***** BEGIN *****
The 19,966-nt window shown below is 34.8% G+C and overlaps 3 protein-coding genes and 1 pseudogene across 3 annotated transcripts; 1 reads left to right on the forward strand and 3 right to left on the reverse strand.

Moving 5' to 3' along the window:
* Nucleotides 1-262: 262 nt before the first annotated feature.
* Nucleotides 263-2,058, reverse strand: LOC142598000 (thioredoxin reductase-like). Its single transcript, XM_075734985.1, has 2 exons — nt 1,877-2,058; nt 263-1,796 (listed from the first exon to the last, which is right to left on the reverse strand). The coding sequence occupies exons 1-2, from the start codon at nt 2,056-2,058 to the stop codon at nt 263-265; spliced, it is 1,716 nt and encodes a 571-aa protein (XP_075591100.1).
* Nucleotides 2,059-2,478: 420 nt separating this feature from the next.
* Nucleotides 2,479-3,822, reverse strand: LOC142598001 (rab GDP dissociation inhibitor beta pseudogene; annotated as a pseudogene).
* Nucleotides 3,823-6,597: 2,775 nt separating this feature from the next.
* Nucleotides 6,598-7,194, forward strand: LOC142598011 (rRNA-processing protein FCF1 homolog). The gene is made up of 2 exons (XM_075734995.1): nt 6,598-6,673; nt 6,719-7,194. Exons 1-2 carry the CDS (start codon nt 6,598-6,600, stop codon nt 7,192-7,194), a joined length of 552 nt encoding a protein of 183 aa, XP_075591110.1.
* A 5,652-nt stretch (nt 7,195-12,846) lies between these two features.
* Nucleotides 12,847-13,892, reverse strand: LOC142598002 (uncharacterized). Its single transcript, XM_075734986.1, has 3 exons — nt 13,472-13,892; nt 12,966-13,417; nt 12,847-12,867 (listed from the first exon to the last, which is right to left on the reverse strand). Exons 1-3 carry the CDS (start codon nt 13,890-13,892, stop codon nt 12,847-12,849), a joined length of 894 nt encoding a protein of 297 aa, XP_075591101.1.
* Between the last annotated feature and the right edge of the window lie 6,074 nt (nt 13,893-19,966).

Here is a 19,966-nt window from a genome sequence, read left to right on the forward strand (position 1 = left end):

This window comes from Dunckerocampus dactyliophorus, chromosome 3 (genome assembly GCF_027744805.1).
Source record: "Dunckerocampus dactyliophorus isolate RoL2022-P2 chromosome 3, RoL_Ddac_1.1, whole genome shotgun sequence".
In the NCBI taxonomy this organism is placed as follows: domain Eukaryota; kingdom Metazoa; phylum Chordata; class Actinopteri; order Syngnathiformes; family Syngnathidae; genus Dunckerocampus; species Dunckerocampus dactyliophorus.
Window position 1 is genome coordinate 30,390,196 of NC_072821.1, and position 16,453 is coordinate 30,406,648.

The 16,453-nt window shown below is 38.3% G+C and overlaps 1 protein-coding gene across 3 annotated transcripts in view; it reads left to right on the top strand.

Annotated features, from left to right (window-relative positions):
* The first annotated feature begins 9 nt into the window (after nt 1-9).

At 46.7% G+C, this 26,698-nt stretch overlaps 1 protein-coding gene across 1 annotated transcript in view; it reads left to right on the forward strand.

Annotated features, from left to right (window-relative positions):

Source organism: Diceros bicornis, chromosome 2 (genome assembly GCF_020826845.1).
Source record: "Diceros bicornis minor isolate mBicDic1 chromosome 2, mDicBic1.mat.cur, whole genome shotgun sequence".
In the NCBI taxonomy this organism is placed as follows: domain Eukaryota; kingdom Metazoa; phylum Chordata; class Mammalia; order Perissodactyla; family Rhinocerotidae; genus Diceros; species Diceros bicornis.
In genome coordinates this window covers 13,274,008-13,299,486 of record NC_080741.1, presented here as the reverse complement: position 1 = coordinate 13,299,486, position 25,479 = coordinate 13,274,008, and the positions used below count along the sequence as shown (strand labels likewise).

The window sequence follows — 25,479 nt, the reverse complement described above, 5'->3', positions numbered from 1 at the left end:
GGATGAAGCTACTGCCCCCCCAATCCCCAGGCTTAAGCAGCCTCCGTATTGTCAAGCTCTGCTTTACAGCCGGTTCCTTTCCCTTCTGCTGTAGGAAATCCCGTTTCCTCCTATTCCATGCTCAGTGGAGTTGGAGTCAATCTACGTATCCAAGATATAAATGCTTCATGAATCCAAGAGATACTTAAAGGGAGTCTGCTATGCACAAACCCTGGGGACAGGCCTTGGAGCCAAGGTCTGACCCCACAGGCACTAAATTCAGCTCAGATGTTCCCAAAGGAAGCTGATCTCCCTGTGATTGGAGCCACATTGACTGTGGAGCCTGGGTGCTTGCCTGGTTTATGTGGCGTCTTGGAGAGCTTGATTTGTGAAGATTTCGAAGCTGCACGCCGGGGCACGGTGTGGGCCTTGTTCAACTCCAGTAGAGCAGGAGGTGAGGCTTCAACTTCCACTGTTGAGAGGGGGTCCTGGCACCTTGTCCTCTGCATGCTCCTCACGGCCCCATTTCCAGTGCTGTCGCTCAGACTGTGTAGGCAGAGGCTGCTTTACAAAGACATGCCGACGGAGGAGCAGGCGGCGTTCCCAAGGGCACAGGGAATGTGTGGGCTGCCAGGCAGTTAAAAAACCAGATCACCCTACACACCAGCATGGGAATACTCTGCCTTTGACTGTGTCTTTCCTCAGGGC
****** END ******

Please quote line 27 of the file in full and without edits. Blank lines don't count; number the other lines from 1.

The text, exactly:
GGATGAAGCTACTGCCCCCCCAATCCCCAGGCTTAAGCAGCCTCCGTATTGTCAAGCTCTGCTTTACAGCCGGTTCCTTTCCCTTCTGCTGTAGGAAATCCCGTTTCCTCCTATTCCATGCTCAGTGGAGTTGGAGTCAATCTACGTATCCAAGATATAAATGCTTCATGAATCCAAGAGATACTTAAAGGGAGTCTGCTATGCACAAACCCTGGGGACAGGCCTTGGAGCCAAGGTCTGACCCCACAGGCACTAAATTCAGCTCAGATGTTCCCAAAGGAAGCTGATCTCCCTGTGATTGGAGCCACATTGACTGTGGAGCCTGGGTGCTTGCCTGGTTTATGTGGCGTCTTGGAGAGCTTGATTTGTGAAGATTTCGAAGCTGCACGCCGGGGCACGGTGTGGGCCTTGTTCAACTCCAGTAGAGCAGGAGGTGAGGCTTCAACTTCCACTGTTGAGAGGGGGTCCTGGCACCTTGTCCTCTGCATGCTCCTCACGGCCCCATTTCCAGTGCTGTCGCTCAGACTGTGTAGGCAGAGGCTGCTTTACAAAGACATGCCGACGGAGGAGCAGGCGGCGTTCCCAAGGGCACAGGGAATGTGTGGGCTGCCAGGCAGTTAAAAAACCAGATCACCCTACACACCAGCATGGGAATACTCTGCCTTTGACTGTGTCTTTCCTCAGGGC